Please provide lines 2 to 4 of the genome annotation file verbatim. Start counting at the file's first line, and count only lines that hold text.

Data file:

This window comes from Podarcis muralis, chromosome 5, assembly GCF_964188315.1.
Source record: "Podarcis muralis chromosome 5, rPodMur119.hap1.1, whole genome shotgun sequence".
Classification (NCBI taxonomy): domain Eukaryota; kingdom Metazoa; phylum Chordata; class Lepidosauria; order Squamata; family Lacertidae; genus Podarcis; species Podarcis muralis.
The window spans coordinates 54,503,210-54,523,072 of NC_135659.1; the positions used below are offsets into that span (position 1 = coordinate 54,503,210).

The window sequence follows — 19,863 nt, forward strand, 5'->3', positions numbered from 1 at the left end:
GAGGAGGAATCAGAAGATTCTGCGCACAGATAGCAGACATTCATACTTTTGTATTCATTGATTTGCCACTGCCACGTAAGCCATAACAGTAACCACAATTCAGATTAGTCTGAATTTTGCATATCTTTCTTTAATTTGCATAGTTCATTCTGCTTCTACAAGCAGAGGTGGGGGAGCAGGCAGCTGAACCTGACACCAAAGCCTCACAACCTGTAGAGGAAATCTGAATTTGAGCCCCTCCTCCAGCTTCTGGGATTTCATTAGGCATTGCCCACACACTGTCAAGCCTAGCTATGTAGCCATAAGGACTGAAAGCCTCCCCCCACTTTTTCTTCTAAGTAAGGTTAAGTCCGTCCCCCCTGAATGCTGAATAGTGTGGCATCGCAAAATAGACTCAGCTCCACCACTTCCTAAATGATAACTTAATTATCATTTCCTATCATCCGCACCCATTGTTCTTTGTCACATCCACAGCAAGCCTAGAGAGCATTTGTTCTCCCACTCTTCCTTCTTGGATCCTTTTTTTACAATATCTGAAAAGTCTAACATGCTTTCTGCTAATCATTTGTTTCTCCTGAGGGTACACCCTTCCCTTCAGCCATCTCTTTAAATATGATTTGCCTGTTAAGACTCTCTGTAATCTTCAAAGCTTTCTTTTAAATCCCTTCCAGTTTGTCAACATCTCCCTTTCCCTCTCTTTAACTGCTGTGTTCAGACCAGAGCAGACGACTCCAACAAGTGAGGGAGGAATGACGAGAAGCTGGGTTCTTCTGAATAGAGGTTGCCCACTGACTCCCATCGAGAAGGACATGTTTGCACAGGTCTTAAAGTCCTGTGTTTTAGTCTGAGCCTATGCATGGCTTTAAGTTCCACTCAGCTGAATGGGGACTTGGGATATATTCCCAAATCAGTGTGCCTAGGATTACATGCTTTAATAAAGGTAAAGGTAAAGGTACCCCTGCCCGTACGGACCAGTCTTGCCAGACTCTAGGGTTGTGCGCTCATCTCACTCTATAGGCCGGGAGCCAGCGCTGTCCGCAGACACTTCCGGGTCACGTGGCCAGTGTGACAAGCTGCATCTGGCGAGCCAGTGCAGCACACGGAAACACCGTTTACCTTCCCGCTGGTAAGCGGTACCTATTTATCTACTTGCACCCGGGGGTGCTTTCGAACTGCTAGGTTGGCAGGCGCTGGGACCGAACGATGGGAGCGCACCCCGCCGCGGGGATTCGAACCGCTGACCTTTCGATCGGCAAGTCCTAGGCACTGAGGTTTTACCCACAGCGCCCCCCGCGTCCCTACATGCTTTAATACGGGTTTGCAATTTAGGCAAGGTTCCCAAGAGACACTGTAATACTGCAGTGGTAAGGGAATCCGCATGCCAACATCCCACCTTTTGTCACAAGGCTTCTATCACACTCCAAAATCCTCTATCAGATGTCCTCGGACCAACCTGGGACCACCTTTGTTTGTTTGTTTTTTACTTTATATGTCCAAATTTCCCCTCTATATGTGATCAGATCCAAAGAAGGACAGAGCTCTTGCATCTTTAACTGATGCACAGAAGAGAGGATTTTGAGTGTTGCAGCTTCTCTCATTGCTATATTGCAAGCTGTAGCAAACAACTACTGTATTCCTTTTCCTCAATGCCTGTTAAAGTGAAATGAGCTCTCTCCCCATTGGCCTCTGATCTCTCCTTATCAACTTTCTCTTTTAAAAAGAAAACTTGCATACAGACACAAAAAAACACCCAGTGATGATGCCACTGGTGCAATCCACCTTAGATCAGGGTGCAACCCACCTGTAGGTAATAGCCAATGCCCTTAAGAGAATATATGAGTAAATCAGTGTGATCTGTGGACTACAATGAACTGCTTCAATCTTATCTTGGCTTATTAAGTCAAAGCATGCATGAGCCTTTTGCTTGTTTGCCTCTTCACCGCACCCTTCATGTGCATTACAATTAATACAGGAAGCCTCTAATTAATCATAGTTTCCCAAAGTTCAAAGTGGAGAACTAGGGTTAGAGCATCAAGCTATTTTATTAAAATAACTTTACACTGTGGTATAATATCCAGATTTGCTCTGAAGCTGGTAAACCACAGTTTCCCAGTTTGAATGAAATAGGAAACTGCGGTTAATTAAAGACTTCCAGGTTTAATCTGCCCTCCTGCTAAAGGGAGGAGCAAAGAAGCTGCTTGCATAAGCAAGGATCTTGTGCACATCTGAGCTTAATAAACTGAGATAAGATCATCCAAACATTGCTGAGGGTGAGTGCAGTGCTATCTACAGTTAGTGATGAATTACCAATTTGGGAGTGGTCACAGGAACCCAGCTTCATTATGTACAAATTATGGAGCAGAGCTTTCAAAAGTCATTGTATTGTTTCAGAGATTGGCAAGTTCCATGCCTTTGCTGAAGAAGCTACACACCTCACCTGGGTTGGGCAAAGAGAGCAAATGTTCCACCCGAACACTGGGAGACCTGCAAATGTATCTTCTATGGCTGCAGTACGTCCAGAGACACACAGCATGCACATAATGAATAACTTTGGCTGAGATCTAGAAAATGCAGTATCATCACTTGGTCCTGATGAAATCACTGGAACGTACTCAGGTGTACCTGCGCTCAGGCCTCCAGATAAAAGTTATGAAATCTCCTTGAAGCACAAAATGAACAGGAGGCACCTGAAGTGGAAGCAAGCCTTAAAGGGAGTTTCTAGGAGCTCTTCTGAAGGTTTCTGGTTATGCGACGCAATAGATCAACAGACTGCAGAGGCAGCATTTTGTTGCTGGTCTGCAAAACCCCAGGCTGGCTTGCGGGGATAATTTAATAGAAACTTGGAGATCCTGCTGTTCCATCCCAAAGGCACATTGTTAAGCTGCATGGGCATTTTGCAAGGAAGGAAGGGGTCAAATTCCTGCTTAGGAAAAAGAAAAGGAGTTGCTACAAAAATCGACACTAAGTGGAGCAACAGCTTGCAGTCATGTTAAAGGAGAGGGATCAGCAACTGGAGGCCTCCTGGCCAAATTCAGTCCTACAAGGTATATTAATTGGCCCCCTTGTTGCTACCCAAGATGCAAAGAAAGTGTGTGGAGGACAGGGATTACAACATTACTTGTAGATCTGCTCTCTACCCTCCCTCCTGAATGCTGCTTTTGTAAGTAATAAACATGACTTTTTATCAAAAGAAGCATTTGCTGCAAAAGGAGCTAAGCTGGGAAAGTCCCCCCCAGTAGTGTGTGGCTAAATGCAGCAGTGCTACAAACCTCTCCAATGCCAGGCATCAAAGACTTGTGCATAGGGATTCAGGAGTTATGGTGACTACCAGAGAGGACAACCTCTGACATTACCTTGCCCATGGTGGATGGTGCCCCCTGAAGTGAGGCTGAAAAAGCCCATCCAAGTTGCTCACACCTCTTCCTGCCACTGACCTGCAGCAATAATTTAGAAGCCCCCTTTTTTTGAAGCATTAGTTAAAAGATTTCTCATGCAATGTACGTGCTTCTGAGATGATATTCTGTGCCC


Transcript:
Source record: "Podarcis muralis chromosome 5, rPodMur119.hap1.1, whole genome shotgun sequence".
Classification (NCBI taxonomy): domain Eukaryota; kingdom Metazoa; phylum Chordata; class Lepidosauria; order Squamata; family Lacertidae; genus Podarcis; species Podarcis muralis.
The window spans coordinates 54,503,210-54,523,072 of NC_135659.1; the positions used below are offsets into that span (position 1 = coordinate 54,503,210).